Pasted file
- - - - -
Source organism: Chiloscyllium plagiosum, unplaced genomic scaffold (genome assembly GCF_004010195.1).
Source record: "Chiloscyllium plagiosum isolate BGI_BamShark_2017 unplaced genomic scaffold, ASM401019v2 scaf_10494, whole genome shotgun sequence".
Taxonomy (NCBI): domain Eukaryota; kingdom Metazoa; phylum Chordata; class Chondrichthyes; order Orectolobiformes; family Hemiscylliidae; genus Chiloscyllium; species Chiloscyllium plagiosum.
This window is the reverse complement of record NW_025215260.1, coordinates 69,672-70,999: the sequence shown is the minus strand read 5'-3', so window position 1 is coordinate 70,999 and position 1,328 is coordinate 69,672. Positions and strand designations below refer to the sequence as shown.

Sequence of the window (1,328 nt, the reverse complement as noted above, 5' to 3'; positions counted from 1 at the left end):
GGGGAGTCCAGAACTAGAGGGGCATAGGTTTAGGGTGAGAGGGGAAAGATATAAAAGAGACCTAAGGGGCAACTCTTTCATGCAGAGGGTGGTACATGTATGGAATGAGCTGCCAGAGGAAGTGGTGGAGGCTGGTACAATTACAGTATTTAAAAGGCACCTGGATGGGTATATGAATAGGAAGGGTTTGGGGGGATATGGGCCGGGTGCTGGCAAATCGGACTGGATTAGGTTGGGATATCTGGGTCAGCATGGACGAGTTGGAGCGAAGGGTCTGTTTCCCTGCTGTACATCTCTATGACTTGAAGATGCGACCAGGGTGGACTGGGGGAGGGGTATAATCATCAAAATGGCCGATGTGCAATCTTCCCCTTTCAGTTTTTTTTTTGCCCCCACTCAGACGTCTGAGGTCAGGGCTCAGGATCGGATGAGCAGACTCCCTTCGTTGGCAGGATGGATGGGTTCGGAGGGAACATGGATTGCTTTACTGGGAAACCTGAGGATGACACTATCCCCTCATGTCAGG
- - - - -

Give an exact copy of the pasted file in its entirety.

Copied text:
Source organism: Chiloscyllium plagiosum, unplaced genomic scaffold (genome assembly GCF_004010195.1).
Source record: "Chiloscyllium plagiosum isolate BGI_BamShark_2017 unplaced genomic scaffold, ASM401019v2 scaf_10494, whole genome shotgun sequence".
Taxonomy (NCBI): domain Eukaryota; kingdom Metazoa; phylum Chordata; class Chondrichthyes; order Orectolobiformes; family Hemiscylliidae; genus Chiloscyllium; species Chiloscyllium plagiosum.
This window is the reverse complement of record NW_025215260.1, coordinates 69,672-70,999: the sequence shown is the minus strand read 5'-3', so window position 1 is coordinate 70,999 and position 1,328 is coordinate 69,672. Positions and strand designations below refer to the sequence as shown.

Sequence of the window (1,328 nt, the reverse complement as noted above, 5' to 3'; positions counted from 1 at the left end):
GGGGAGTCCAGAACTAGAGGGGCATAGGTTTAGGGTGAGAGGGGAAAGATATAAAAGAGACCTAAGGGGCAACTCTTTCATGCAGAGGGTGGTACATGTATGGAATGAGCTGCCAGAGGAAGTGGTGGAGGCTGGTACAATTACAGTATTTAAAAGGCACCTGGATGGGTATATGAATAGGAAGGGTTTGGGGGGATATGGGCCGGGTGCTGGCAAATCGGACTGGATTAGGTTGGGATATCTGGGTCAGCATGGACGAGTTGGAGCGAAGGGTCTGTTTCCCTGCTGTACATCTCTATGACTTGAAGATGCGACCAGGGTGGACTGGGGGAGGGGTATAATCATCAAAATGGCCGATGTGCAATCTTCCCCTTTCAGTTTTTTTTTTGCCCCCACTCAGACGTCTGAGGTCAGGGCTCAGGATCGGATGAGCAGACTCCCTTCGTTGGCAGGATGGATGGGTTCGGAGGGAACATGGATTGCTTTACTGGGAAACCTGAGGATGACACTATCCCCTCATGTCAGG